Juana was crossing a rice field when she heard shouts from behind her. A young man with a rough sack across his shirtless back was having words with an encomendero. The encomendero was stern and spoke Tagalog with a thick accent. “You’re not getting any more rice or money from me. Get back to work.”

“Letse. You’re killing us,” the young man said, turning around and spitting on the ground.

The next thing Juana knew, the young man had been grabbed by the collar of his shirt. A fist slammed into his stomach. The blow was so strong that he crumpled to the ground. The farmers in the fields looked up with fear.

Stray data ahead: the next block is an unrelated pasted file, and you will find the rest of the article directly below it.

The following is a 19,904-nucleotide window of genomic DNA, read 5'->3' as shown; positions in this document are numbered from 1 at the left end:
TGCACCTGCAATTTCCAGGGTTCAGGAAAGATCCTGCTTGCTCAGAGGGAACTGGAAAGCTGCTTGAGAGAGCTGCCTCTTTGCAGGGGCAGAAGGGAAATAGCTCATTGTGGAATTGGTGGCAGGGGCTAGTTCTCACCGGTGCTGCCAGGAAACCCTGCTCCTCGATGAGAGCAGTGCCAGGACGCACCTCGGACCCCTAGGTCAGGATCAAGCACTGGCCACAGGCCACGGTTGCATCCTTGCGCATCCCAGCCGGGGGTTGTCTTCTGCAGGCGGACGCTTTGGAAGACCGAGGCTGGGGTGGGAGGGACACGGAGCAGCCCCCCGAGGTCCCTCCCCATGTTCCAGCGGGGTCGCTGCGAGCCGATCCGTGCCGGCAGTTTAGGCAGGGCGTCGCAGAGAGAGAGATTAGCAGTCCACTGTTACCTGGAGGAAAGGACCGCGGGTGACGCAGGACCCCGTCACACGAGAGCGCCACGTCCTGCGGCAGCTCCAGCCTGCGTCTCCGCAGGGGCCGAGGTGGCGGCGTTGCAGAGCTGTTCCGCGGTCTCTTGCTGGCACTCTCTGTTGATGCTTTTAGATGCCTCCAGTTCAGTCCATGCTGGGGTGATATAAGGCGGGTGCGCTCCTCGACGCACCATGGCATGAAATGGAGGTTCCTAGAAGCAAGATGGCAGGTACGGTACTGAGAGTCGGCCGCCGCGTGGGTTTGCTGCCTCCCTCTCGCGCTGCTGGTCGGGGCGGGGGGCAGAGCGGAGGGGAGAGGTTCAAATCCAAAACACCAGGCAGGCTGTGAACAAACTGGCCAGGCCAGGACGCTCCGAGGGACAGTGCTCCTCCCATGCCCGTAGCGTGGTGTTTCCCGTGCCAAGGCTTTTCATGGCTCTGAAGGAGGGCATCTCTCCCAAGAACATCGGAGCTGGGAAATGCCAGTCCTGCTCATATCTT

Juana bit her lip and picked up the pace. She didn’t want to be caught staring.

That night, Juana followed Feliza through the small forest of workers’ huts with a torch lighting their way. The hut Feliza spoke of was made of nipa and cogon grass, full of warm bodies illuminated by firelight. The mat on the floor crumpled under the attendees’ weights, and once Juana and Feliza had sat down, Juana looked up to see the young man she’d seen hurt that afternoon. He was in the middle of a rousing speech, and all eyes were glued on him.

His name was Amado, and he was a handsome man with a high forehead and a set jaw. He wore a red bandana around his neck, and his hair and face was streaked with dirt from a day’s work. He stood proud and tall over the other workers, pounding his chest and speaking in a booming voice.